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The Oddy Test for Heritage and Museum Safe Paints

The Oddy Test for Heritage and Museum Safe Paints

Posted by Sarah, Celtic Sustainables on 12th Oct 2023

The Oddy Test serves as a crucial tool in ensuring the protection and preservation of our culturally significant artefacts and artwork.

Museum Safe Paints at Celtic Sustainables

The Oddy Test was created by Andrew Oddy, who was working at the British Museum in 1975,

Oddy Test, what is it?

An Oddy Test is a corrosion test that helps determine if materials such as paint, wood and fabrics are safe to use with objects housed in enclosed spaces, such as museums, galleries, and heritage sites. It is an accelerated ageing test used to predict the likelihood of a material causing corrosion of artwork, artefacts, or other heritage pieces, which react to potentially hazardous gases (Volatile Organic Compounds – VOCs).

VOCs used in confined spaces can off-gas from materials and, therefore, can harm organic matter or corrode metal objects that are on display.

Materials testing with the Oddy Test is crucial in making sure that materials used in showcases, packing crates, or storage areas are safe for the objects they contain.

How to Test for Potential Damage to Decorative Metals

To perform the Oddy Test, a sample is placed inside a sealed container along with three metal coupons (silver, copper, and lead) and a small amount of water in an open vial. The container is then kept at a temperature of 60 degrees Celsius for 28 days to maintain a relative humidity of 95 to 100%.

Oddy testing with graphenstone paints

Museum-safe paint is suitable for all projects!

Graphenstone Paints Pass the Oddy Test

Graphenstone Paints got the Oddy certification some years ago and was of recent interest to the Ashmolean Museum. The Ashmolean Museum is the University of Oxford’s Museum of art and archaeology. Britain’s first public museum is home to half a million years of human history and creativity, from ancient Egyptian mummies to modern art. In collaboration with Graphenstone, they used the paints in key areas throughout the museum, safe in the knowledge that they also have the additional benefit of the Oddy certificate.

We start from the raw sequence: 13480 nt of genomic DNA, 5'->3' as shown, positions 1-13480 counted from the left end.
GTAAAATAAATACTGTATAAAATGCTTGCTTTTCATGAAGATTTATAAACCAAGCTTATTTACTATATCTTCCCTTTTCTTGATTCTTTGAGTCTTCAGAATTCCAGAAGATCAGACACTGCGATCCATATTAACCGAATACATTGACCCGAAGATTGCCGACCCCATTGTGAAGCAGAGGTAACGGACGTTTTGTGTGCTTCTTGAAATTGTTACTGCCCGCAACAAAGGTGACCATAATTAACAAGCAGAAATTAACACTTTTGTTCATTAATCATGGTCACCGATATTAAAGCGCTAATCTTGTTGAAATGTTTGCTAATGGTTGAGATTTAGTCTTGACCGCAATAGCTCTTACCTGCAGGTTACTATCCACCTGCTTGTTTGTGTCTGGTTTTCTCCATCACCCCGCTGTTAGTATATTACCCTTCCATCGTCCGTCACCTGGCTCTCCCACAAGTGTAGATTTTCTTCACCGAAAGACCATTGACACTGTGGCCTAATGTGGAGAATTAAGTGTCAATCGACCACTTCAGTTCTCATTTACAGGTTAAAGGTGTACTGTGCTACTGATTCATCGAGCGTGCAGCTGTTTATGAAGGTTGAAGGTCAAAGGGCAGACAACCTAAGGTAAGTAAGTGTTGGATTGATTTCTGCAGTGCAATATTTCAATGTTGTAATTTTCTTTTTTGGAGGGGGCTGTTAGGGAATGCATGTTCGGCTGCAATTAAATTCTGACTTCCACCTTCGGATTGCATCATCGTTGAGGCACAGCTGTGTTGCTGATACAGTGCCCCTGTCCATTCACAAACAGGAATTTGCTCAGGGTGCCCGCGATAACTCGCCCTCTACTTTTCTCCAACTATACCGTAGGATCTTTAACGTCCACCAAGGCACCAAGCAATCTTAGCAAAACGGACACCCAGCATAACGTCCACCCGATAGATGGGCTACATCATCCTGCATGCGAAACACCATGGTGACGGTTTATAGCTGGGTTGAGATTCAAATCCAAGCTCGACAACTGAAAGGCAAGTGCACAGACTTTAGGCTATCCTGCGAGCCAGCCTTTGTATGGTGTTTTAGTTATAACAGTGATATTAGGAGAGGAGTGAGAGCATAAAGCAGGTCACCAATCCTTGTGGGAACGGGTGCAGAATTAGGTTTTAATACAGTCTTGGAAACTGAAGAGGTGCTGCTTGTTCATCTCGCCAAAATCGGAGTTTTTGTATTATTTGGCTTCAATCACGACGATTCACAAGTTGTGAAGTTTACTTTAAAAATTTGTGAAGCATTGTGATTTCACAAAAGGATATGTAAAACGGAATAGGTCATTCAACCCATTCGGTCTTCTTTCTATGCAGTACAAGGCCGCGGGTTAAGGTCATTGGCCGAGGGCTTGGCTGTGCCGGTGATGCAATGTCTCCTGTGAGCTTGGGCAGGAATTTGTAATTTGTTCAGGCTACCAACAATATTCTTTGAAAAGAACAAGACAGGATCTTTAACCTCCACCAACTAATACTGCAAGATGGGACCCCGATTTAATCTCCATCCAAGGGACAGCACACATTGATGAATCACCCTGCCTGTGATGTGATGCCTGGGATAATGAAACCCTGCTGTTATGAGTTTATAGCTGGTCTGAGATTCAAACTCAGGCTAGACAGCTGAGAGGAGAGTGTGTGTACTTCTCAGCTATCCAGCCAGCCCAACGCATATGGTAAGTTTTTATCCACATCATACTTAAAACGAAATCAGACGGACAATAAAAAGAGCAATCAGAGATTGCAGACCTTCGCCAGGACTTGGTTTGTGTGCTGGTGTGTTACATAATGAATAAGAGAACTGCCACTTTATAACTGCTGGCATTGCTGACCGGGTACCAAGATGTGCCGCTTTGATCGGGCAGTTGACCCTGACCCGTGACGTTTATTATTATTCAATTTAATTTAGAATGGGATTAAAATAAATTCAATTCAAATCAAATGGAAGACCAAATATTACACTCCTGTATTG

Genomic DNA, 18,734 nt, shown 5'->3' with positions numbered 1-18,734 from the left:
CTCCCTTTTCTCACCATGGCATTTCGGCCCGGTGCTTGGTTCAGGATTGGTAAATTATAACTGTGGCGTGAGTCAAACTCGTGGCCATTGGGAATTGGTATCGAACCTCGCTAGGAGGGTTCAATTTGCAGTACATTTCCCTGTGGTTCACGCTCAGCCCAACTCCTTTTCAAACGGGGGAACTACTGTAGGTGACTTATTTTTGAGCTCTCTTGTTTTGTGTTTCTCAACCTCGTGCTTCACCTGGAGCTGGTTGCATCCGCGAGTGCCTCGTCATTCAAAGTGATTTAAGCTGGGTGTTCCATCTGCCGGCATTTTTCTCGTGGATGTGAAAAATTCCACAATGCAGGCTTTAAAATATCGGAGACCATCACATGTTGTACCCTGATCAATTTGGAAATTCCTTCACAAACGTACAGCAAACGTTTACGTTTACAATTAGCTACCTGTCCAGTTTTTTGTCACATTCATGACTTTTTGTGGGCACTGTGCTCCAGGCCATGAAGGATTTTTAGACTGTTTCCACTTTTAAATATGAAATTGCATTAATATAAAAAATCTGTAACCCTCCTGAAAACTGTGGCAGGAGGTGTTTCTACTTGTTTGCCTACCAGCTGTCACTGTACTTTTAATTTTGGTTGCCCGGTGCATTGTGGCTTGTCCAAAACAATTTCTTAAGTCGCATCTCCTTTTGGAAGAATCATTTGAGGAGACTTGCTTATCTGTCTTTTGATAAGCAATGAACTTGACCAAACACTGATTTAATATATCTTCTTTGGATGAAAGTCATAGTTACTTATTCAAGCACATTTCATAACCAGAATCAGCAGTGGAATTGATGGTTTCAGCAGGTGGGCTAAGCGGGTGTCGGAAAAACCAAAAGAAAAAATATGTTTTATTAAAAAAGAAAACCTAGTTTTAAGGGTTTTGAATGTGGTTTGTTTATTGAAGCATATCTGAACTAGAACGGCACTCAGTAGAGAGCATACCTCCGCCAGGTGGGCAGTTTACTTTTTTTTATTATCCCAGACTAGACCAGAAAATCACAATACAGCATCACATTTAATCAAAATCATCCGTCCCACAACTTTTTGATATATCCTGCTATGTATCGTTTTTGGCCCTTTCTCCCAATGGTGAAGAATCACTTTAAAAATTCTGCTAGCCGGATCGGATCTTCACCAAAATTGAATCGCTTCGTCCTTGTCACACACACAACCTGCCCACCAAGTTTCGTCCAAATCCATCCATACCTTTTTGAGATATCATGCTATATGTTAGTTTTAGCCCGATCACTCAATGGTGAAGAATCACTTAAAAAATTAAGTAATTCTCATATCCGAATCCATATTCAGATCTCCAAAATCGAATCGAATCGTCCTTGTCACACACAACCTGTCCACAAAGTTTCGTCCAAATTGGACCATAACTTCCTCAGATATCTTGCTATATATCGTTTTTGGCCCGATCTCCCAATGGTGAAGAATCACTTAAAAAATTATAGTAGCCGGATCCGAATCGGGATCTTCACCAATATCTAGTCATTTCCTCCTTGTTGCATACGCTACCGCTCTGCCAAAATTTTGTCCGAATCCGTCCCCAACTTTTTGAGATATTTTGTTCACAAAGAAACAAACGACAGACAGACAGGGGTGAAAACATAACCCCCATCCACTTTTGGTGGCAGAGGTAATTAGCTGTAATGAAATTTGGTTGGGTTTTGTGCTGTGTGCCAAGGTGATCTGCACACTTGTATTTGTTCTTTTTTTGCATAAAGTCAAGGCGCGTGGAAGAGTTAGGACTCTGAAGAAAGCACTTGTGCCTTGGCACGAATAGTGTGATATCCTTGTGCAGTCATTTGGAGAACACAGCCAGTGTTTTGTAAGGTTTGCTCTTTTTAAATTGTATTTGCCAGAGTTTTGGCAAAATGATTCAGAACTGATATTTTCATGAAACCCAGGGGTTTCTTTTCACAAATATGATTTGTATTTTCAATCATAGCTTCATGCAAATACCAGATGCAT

Graphenstone Paints that passed the Oddy Test:

Earthborn museum safe paints claypaint

Earthborn’s Museum safe paints pass the Oddy Test.

“As Earthborn paints contain virtually zero VOCs, we were certain they would be safe to use. We wanted the reassurance of the Oddy Test so that contractors and specifiers could confidently use Earthborn paints for the heritage projects they are working on. This provides not only peace of mind but a guarantee that our paints will not affect the objects on display.”

Hasting Contemporary Gallery is an Art Gallery doing its part to help the environment by utilising sustainable technology such as ground-source cooling, solar panels, and recycled water. It's important to them to be responsible stewards of the planet, and they hope to inspire others to do the same. Therefore, a natural partnership was born when Earthborn was approached to be the official paint sponsor for Hastings Contemporary Art Gallery's newest exhibition, the first-ever public viewing of the work of Korean artist Yun Hyong-keun in the UK.

Earthborn paints that have been through the Oddy test and passed:

All passed with flying colours and are officially museum quality that can be used in similar situations in heritage buildings. Because the Earthborn paint is virtually VOC-free, no nasty chemicals will affect or potentially harm the artwork or any objects on display.

Keim traditional paint

Keim and VOC FREE Paint suitable for Heritage installation

KEIM paints do not have the Oddy Test certification reports. However, they can provide documents confirming no presence of solvents, aromatic hydrocarbons, lead, arsenic, mercury, formaldehyde, etc., within the KEIM mineral Interior paints.

Paints that are suitable for heritage and new builds and have the Cradle-to-Cradle Certification.